So our new car costs us over €100 a month more over our used one.

    I wish I could cycle for work😐

    Premier Icon IHN
    Full Member

    Option 1, every time, but then as others have said I’m no car/van snob. Keep it serviced and, barring particularly bad luck, it’ll still be serving you well in ten years time.

    (Owner of a 100k, 55plate Mazda and 150k, 54plate T5, they’ll both be kept until they die)

    Premier Icon thisisnotaspoon
    Full Member

    Option 3. Same as option 1 but take out a loan to bump the budget to £15k. Buy a better car but still 2 or 3 years old and still run it into the ground. You will spend a lot of your time in that car and nicer cars are genuinely nicer to use. You wont regret a long term investment in something quality that you will use regularly.

    I’m not convinced, a 15 year old banger was someone elses £15k car not so long ago. They just paid £14.5k more for the privelage of putting the first few stains in the floor carpets.

    It’s still got the same seats,s suspension and wheels as it had when new.

    But then as long as the radio works I’m not fussed about toys. The hire car had “lane keeping assisant”, which meant either the car shouted at you driving through the roadworks or you had a big orange warning light telling you it was switched off.

    limited chance of brakedowns which suits us

    Not convinced by that either, yes my knackered Berlingo has left me stranded (the plastic end of the clutch cable went), but then driving up and down the motorway every week I’m sure I see more BMW, Audis and Rangerovers on the hard shoulder than anything else? But then they might be a self-selecting sample being thrashed up the fast lane and going pop.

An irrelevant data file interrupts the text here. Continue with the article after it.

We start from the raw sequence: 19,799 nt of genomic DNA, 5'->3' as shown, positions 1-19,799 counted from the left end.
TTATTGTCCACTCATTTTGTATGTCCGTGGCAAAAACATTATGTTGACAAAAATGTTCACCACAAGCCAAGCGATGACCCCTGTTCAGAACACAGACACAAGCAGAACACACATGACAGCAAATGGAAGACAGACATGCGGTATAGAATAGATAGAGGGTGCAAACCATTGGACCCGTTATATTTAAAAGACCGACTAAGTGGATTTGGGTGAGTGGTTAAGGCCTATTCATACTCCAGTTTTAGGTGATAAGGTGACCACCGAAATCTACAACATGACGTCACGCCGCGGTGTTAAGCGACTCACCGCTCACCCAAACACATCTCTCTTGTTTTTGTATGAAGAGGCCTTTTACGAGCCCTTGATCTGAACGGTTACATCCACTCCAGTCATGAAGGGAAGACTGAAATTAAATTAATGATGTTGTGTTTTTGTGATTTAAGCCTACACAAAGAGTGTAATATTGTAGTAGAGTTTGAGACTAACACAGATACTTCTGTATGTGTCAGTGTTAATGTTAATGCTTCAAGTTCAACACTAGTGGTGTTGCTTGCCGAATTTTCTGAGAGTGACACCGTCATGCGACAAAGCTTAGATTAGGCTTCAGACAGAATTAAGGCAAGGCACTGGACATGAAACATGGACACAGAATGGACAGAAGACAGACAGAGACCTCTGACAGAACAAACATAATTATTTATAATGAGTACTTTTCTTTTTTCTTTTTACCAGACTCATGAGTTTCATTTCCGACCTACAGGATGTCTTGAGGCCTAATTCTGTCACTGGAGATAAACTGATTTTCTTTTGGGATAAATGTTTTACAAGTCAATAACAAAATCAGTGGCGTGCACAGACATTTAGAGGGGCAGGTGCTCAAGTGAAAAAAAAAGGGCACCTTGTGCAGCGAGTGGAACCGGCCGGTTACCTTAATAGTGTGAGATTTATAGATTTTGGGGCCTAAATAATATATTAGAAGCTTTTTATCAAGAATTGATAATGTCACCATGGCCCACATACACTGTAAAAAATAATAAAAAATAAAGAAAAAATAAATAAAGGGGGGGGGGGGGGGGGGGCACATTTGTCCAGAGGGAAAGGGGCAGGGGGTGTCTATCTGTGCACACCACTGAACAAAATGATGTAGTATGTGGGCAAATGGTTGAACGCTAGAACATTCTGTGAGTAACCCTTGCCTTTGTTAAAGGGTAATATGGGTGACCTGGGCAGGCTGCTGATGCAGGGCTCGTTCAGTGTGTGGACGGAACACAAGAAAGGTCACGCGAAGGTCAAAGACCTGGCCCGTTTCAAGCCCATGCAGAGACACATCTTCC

Premier Icon uwe-r
    Free Member

    Everything is relative. You don’t have to be a petrol head or brand snob to appreciate quality. If you are going to put 100k miles into a car you are going spend a lot of time using it and sitting in it. You wouldn’t buy a cheap nasty sofa or put up with a nasty smelly mattress. You can have nicer / cleaner / newer things as well as things that are better from a performance / engineering perspective and there is obviously a premium to pay for all of it. I’m into bangernomics at heart but I prefer to run my bangers from a higher starting point, I value the quality of a Merc over a Renault and would pay £15k for the former over a similar £10k Renault and over the course of 100k miles i would not regret it.

    Premier Icon 5lab
    Free Member

    I value the quality of a Merc over a Renault

    you’re aware that a lot of smaller mercs use renault engines, right?

    Premier Icon P-Jay
    Full Member

    OP doesn’t seem well suited to Option 2, I’m assuming from your post you don’t seem to have any interest in the car per-se, won’t get any enjoyment out of nicer car, are just interested in a better financial outcome by buyer a nicer car as it may be worth more down the road?

    If that’s all true then it’s option 1 every time for you.

    There are very, very few cars that are that desirable they can beat the depreciation curve of a cheaper one. They’re usually so much more to buy in the first place it negates it.

    Also, as a rule of thumb, the more desirable a car, the higher the running costs.

    If I were you, I’d look for something on budget with reasonably running costs and reliability. Most cars are generally reliable these days, generally will never rust, the engines can run pretty much forever, they certainly don’t wear out like they used to, as long as you give them the usual maintenance. It’s typically auxiliary systems that fail, and the more complex the car, the more likely to have something that will fail and cost thousands to replace.